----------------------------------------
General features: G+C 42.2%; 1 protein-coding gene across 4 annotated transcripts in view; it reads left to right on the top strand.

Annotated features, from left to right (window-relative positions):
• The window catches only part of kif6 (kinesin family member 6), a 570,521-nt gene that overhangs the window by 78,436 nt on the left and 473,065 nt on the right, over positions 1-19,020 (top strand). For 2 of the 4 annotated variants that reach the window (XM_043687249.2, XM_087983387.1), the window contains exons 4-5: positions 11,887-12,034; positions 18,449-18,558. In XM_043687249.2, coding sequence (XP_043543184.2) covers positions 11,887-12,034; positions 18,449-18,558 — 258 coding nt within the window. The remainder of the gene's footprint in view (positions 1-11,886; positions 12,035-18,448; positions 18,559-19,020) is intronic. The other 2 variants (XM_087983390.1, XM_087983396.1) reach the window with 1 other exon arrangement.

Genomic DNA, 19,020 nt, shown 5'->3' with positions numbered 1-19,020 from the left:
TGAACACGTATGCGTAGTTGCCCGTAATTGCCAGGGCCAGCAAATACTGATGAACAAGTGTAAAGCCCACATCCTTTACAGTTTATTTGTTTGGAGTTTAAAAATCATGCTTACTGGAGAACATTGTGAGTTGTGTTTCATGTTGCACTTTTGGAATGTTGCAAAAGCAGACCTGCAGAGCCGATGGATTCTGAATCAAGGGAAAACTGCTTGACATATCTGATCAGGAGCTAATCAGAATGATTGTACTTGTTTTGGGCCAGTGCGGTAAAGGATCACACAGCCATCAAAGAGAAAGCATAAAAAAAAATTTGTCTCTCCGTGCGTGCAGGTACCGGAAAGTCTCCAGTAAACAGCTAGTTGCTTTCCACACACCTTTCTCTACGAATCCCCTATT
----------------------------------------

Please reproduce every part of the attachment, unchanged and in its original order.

General features: G+C 42.2%; 1 protein-coding gene across 4 annotated transcripts in view; it reads left to right on the top strand.

Annotated features, from left to right (window-relative positions):
• The window catches only part of kif6 (kinesin family member 6), a 570,521-nt gene that overhangs the window by 78,436 nt on the left and 473,065 nt on the right, over positions 1-19,020 (top strand). For 2 of the 4 annotated variants that reach the window (XM_043687249.2, XM_087983387.1), the window contains exons 4-5: positions 11,887-12,034; positions 18,449-18,558. In XM_043687249.2, coding sequence (XP_043543184.2) covers positions 11,887-12,034; positions 18,449-18,558 — 258 coding nt within the window. The remainder of the gene's footprint in view (positions 1-11,886; positions 12,035-18,448; positions 18,559-19,020) is intronic. The other 2 variants (XM_087983390.1, XM_087983396.1) reach the window with 1 other exon arrangement.

Genomic DNA, 19,020 nt, shown 5'->3' with positions numbered 1-19,020 from the left:
TGAACACGTATGCGTAGTTGCCCGTAATTGCCAGGGCCAGCAAATACTGATGAACAAGTGTAAAGCCCACATCCTTTACAGTTTATTTGTTTGGAGTTTAAAAATCATGCTTACTGGAGAACATTGTGAGTTGTGTTTCATGTTGCACTTTTGGAATGTTGCAAAAGCAGACCTGCAGAGCCGATGGATTCTGAATCAAGGGAAAACTGCTTGACATATCTGATCAGGAGCTAATCAGAATGATTGTACTTGTTTTGGGCCAGTGCGGTAAAGGATCACACAGCCATCAAAGAGAAAGCATAAAAAAAAATTTGTCTCTCCGTGCGTGCAGGTACCGGAAAGTCTCCAGTAAACAGCTAGTTGCTTTCCACACACCTTTCTCTACGAATCCCCTATT